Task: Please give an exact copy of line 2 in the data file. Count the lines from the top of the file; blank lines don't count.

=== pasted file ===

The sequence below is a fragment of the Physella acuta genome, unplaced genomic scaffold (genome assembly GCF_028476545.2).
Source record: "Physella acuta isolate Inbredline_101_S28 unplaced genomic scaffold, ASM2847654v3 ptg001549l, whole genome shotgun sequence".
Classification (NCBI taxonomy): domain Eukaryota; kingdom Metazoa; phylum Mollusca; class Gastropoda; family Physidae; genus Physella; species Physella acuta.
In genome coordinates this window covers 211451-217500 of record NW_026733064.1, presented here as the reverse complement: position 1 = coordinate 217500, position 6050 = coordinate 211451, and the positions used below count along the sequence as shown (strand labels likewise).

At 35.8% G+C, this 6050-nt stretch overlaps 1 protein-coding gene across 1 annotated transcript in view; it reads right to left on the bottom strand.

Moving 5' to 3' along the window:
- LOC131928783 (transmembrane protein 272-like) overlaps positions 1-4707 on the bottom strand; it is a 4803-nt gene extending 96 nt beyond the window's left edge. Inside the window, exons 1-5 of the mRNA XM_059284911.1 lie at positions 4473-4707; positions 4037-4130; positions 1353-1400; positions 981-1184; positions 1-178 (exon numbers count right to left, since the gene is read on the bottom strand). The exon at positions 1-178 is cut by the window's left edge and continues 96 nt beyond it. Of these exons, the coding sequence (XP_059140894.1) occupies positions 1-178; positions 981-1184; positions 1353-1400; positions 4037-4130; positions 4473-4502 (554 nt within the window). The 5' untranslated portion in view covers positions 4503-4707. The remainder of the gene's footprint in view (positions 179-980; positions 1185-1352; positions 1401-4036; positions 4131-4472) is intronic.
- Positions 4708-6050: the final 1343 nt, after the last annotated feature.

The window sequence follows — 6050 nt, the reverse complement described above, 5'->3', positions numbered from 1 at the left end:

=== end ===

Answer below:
Source record: "Physella acuta isolate Inbredline_101_S28 unplaced genomic scaffold, ASM2847654v3 ptg001549l, whole genome shotgun sequence".